Dog and cat breeders, pigeon fanciers, racehorse breeders, and others whose livelihoods depend on their trying to do better than nature at the Darwinian game often offer anecdotes about breeding failures. They thought they might get a faster horse, but they got a skittish one instead; they thought they were getting a good bird dog, but the dog would panic at the shot of a gun.
Breeders know genetics carry a lot of traits, and trying to select for one is difficult. One may amplify a bad trait in addition to the desired trait.
In short, as the actors told us in the old Chiffon Margarine advertisements, it’s not nice to fool Mother Nature, and not always easy.
In one classic paper that more critics of Darwin should read, researchers discovered that instead of getting better egg production, they got mean chickens that damaged production of the entire flock.
Adam Lerymenko at Greythumb.blog notes the paper, and notes how the phenomenon was demonstrated among humans at the now-failed and discredited Enron Corp. (While informative, the piece may not be wholly safe for profanity filters in schools; the comments may be a problem, too.)
One of my favorite papers in evolutionary biology, which I have mentioned here before, is this:
Muir, W.M., and D.L. Liggett, 1995a. Group selection for adaptation to multiple-hen cages: selection program and responses. Poultry Sci. 74: s1:101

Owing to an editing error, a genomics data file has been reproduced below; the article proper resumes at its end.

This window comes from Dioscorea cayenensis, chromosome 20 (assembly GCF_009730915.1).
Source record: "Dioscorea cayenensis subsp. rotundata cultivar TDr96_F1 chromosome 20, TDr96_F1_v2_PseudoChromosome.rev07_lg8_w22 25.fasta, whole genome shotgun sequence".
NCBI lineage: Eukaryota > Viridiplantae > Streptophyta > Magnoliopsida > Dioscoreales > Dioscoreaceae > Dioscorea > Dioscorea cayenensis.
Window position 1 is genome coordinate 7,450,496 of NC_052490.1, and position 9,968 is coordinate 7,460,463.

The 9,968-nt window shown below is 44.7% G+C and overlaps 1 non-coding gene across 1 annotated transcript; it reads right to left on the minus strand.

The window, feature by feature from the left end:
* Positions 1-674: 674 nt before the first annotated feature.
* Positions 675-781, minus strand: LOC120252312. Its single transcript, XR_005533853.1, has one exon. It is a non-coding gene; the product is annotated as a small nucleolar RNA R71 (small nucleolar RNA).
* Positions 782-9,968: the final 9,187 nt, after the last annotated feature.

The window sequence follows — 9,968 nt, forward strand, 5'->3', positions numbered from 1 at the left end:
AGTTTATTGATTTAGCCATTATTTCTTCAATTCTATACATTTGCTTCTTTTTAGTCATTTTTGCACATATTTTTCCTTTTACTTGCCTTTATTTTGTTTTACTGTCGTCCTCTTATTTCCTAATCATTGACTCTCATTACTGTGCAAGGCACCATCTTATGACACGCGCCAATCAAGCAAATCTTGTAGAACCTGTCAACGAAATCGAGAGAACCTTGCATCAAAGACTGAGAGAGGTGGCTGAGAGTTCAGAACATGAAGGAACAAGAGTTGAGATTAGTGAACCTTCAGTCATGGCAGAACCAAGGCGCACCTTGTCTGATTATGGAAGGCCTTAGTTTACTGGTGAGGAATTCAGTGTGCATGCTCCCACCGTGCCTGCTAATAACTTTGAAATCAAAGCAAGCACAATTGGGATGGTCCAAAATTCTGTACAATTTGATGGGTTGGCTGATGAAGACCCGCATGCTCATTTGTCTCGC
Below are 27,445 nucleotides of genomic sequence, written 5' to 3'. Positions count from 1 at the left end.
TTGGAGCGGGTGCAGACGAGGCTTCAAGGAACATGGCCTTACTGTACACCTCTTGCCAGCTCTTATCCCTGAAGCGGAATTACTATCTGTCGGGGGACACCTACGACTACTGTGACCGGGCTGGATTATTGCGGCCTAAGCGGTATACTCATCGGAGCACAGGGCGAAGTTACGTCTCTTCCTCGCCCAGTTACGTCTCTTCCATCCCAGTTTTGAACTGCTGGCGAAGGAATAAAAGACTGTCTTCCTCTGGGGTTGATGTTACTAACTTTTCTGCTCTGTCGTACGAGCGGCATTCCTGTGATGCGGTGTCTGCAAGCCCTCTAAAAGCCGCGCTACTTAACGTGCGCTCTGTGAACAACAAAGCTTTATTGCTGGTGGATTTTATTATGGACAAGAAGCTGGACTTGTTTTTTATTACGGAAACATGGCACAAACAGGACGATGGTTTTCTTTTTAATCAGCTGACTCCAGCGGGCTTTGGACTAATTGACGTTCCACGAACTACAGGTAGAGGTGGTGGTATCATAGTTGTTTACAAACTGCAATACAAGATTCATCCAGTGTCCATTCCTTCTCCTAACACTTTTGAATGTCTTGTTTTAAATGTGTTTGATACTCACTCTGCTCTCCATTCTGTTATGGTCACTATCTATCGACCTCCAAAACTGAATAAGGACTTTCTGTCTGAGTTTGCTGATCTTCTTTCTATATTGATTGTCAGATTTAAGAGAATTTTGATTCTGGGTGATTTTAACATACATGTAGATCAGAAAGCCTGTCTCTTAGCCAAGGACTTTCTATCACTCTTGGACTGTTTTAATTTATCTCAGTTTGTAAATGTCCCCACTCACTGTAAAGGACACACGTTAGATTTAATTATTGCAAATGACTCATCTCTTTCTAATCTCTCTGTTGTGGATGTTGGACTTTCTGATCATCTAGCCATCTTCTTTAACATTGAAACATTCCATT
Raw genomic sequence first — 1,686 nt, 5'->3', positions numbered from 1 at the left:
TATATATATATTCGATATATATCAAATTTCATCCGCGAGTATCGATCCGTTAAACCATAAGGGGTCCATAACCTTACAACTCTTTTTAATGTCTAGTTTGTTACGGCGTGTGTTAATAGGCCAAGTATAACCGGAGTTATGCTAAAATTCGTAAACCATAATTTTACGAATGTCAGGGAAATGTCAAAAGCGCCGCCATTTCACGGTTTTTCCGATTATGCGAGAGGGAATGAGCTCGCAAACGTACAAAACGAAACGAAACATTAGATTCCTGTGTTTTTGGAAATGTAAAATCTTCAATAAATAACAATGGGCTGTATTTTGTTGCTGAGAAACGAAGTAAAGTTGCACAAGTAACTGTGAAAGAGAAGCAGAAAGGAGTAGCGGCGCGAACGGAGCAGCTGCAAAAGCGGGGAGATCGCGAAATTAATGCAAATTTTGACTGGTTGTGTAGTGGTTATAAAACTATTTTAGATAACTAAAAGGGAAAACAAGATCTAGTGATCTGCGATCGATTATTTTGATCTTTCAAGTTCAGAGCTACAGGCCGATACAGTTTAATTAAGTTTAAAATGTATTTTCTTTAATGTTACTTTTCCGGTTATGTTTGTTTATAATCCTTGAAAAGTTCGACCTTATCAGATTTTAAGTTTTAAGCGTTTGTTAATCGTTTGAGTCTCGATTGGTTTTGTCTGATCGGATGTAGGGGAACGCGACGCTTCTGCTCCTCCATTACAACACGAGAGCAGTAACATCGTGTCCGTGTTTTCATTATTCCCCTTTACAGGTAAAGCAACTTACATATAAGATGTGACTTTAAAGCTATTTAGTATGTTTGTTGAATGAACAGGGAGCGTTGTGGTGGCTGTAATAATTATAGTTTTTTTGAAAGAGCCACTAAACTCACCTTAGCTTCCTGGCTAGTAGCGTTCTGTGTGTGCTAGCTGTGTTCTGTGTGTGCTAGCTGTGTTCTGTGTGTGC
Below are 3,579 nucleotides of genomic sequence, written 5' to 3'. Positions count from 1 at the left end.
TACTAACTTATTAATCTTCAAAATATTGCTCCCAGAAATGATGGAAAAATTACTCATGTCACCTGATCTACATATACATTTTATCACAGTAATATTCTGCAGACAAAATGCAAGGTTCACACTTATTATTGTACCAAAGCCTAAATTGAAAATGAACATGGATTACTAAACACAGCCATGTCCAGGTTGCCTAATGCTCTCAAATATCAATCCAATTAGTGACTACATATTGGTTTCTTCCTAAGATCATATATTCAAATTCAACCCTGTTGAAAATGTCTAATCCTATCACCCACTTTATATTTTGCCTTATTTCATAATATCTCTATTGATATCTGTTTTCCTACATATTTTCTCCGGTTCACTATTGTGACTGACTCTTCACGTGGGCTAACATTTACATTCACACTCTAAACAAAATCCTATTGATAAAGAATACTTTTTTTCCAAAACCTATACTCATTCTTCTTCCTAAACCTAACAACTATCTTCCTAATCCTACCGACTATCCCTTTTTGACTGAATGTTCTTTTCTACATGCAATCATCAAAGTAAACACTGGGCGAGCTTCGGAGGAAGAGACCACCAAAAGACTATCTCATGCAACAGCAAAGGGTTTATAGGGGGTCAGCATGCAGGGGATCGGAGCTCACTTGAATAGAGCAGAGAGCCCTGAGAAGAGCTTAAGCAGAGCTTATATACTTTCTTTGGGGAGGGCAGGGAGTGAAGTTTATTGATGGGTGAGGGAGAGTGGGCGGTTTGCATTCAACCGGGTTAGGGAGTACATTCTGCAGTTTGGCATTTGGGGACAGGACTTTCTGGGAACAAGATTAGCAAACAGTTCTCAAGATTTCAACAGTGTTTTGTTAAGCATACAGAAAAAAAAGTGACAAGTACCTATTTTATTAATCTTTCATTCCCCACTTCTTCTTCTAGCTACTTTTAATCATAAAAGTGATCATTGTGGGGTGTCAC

It outlines the group selection effects observed when trying to breed chickens for increased egg production in multiple-hen cage environments. In short, selecting individual chickens for increased productivity in a group environment didn’t select for increased productivity. Instead, it selected for mean chickens. The result was an overall reduction in productivity. Only by selecting at the group level was productivity increased.
The topic is a worthy one for discussion in economics courses, especially with regard to incentives for certain behaviors.
There is this caution: Adam notes that Enron annually fired the “bottom 10%” as a matter of policy, trying to encourage everyone else to work harder, trying to reward productive people, trying to prune deadwood from the corporate vine. At one point, some divisions of GE Corp. would purge the bottom 25%. That’s even more intensive selective pressures, for evil as well as good.
W. Edwards Deming was right, in his 14-point program for getting quality production from corporations and other organizations. He said no corporation ever appears to get it right when they select individuals to blame for problems with annual performance reviews, rather than working to improve processes to improve quality of their products. (See Point 12)
And when legislators try to purge education of bad teachers? Can they possibly hope to get anything but mean chickens? Economists indict our reliance on standardized tests of students.
So much to learn, so many a–holes.
Photo: Enron tilted E sign from the Houston headquarters; Associated Press photo via ABC News, January 22, 2008.